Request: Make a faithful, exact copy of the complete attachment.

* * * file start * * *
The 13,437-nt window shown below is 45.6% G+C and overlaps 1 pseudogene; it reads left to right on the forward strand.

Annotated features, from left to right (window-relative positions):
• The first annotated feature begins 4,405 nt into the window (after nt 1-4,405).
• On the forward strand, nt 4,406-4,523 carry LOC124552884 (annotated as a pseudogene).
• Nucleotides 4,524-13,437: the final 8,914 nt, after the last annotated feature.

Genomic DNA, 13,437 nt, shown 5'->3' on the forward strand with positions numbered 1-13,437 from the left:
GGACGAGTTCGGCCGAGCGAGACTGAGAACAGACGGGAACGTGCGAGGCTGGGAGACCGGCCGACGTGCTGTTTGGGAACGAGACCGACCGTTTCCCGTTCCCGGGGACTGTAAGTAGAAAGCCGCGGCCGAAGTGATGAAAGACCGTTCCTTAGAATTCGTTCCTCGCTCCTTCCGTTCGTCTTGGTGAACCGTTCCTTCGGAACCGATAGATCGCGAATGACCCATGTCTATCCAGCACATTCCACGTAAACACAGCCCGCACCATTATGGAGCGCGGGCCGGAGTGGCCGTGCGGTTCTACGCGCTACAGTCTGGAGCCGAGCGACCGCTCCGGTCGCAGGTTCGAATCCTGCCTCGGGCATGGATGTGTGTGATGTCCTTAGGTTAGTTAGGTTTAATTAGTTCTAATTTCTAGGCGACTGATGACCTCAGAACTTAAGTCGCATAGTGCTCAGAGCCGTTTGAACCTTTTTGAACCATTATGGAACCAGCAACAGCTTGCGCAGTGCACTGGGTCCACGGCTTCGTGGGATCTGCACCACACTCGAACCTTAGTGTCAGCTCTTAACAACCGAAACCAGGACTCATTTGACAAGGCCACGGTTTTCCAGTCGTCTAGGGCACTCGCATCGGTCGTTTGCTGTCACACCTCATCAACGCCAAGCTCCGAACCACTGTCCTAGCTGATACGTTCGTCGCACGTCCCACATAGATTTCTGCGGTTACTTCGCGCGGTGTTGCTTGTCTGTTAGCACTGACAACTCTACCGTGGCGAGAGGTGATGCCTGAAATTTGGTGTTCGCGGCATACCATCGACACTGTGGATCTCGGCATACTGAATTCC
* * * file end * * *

The 13,437-nt window shown below is 45.6% G+C and overlaps 1 pseudogene; it reads left to right on the forward strand.

Annotated features, from left to right (window-relative positions):
• The first annotated feature begins 4,405 nt into the window (after nt 1-4,405).
• On the forward strand, nt 4,406-4,523 carry LOC124552884 (annotated as a pseudogene).
• Nucleotides 4,524-13,437: the final 8,914 nt, after the last annotated feature.

Genomic DNA, 13,437 nt, shown 5'->3' on the forward strand with positions numbered 1-13,437 from the left:
GGACGAGTTCGGCCGAGCGAGACTGAGAACAGACGGGAACGTGCGAGGCTGGGAGACCGGCCGACGTGCTGTTTGGGAACGAGACCGACCGTTTCCCGTTCCCGGGGACTGTAAGTAGAAAGCCGCGGCCGAAGTGATGAAAGACCGTTCCTTAGAATTCGTTCCTCGCTCCTTCCGTTCGTCTTGGTGAACCGTTCCTTCGGAACCGATAGATCGCGAATGACCCATGTCTATCCAGCACATTCCACGTAAACACAGCCCGCACCATTATGGAGCGCGGGCCGGAGTGGCCGTGCGGTTCTACGCGCTACAGTCTGGAGCCGAGCGACCGCTCCGGTCGCAGGTTCGAATCCTGCCTCGGGCATGGATGTGTGTGATGTCCTTAGGTTAGTTAGGTTTAATTAGTTCTAATTTCTAGGCGACTGATGACCTCAGAACTTAAGTCGCATAGTGCTCAGAGCCGTTTGAACCTTTTTGAACCATTATGGAACCAGCAACAGCTTGCGCAGTGCACTGGGTCCACGGCTTCGTGGGATCTGCACCACACTCGAACCTTAGTGTCAGCTCTTAACAACCGAAACCAGGACTCATTTGACAAGGCCACGGTTTTCCAGTCGTCTAGGGCACTCGCATCGGTCGTTTGCTGTCACACCTCATCAACGCCAAGCTCCGAACCACTGTCCTAGCTGATACGTTCGTCGCACGTCCCACATAGATTTCTGCGGTTACTTCGCGCGGTGTTGCTTGTCTGTTAGCACTGACAACTCTACCGTGGCGAGAGGTGATGCCTGAAATTTGGTGTTCGCGGCATACCATCGACACTGTGGATCTCGGCATACTGAATTCC